World Hijab Day Has Got It All Wrong

Just in case y'all were wondering, today is "World Hijab Day," a day meant to celebrate a woman's right to wear hijab. First created back in 2004 in response to the start of Sarkozy's war on covered ladies in France, it has become a day to make a statement against bans on veiling — particularly in the West.

Sounds reasonable. I think it's fair to say that people should be able to wear what they want. But one look at Facebook and Tumbr posts related to this day, and it starts to veer into problematic (and not to mention ickworthy) territory. Here's just one of the many things I've seen shared on this glorious day:

Two little girls playing in the sun
one wore a scarf, the other wore none.
"Why do you wear a scarf?" asked the one without,
the other little girl said without a doubt
"Allah loves me to cover my hair
so that little boys won't stand and stare,
when I grow up what I really want to be
is a well dressed Muslim lady like my pretty Mummy."
Happy Hijab Day

Cute. Particularly cute to push the idea that hijab stops creepers from creepin'. The dark corners of the internet will teach you that there's a market for everything — and that includes hijabis. As a hijab alum, I can tell you that no amount of fabric saved me from the stares of sleazy men. And don't even get me started on placing the responsibility of the male gaze on women. That's a victim-blaming mess that I can't deal with on a Tuesday.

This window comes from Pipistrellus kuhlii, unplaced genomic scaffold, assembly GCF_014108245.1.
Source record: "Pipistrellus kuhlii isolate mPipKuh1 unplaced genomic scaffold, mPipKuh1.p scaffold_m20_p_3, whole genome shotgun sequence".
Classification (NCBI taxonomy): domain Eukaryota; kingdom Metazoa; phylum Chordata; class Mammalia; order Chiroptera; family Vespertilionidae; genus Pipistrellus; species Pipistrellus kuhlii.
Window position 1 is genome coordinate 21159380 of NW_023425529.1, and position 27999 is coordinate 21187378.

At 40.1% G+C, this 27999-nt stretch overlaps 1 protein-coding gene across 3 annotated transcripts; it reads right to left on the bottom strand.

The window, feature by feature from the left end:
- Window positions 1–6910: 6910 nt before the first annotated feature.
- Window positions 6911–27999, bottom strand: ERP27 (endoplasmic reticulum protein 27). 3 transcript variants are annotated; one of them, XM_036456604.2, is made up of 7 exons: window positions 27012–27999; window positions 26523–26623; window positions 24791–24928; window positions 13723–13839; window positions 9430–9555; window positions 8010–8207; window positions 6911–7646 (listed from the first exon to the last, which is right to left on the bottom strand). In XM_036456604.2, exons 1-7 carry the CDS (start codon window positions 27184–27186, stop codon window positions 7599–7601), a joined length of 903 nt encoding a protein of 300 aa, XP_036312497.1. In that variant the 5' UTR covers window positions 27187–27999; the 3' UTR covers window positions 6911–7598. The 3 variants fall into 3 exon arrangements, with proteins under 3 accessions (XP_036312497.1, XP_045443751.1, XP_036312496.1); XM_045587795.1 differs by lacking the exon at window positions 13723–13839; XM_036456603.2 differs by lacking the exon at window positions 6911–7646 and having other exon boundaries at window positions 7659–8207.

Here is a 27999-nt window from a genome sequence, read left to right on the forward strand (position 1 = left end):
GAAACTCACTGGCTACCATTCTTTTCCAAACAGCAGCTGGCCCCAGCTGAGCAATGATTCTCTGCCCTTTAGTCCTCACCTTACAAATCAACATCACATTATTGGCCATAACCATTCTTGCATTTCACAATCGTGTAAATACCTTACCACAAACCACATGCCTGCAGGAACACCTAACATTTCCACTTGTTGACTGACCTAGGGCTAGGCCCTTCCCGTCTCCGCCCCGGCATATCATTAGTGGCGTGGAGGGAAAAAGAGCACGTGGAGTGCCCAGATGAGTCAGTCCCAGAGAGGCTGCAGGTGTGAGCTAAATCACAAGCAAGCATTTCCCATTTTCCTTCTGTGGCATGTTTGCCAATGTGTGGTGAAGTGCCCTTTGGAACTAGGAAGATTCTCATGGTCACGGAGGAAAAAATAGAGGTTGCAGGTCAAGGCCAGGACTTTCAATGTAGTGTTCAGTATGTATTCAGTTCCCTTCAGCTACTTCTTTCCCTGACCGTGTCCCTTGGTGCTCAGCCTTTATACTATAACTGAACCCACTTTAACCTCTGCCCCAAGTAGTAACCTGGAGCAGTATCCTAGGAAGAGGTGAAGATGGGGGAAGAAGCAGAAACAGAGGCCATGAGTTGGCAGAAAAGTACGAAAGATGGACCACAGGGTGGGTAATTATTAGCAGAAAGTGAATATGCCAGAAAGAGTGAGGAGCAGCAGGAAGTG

This reminds me of another disturbing trend of cartoons that imply that an uncovered woman is much like an exposed lollipop, pearl —- or really any other item that might go rotten if you don't have the right tupperware. Because ladies, you've got an expiration date.

Obviously, it makes more sense to illustrate the point of hijab with the shame of being rotten produce, rather than —- I don't know —- highlighting the experiences of women who wear it because they might feel comfortable in it, or dare I say it —- believe in it?

It's wonderful to be comfortable and happy in the choices that you make, but let's not forget that there are plenty of pious Muslim ladies who don't wear hijab, along with a pretty lengthy debate about whether or not it is required. Emphasis here is on choice.

This isn't — and shouldn't be —- simply about protecting the hijab. What's most important is not to protect the act of wearing hijab as a human right, but actually protecting the right of an individual to be able to safely make that choice. This means that when we're critical of veil bans, we should also be critical of countries that force women to cover as well.

And I'm convinced that understanding a woman's right to choose anything is something we haven't figured out how to discuss constructively anyways. But hopefully we can eventually get it right on this one.

Until then, I'm thankful for the "unsubscribe" option on my mini-feed.

Image via Distinctive Images/Shutterstock.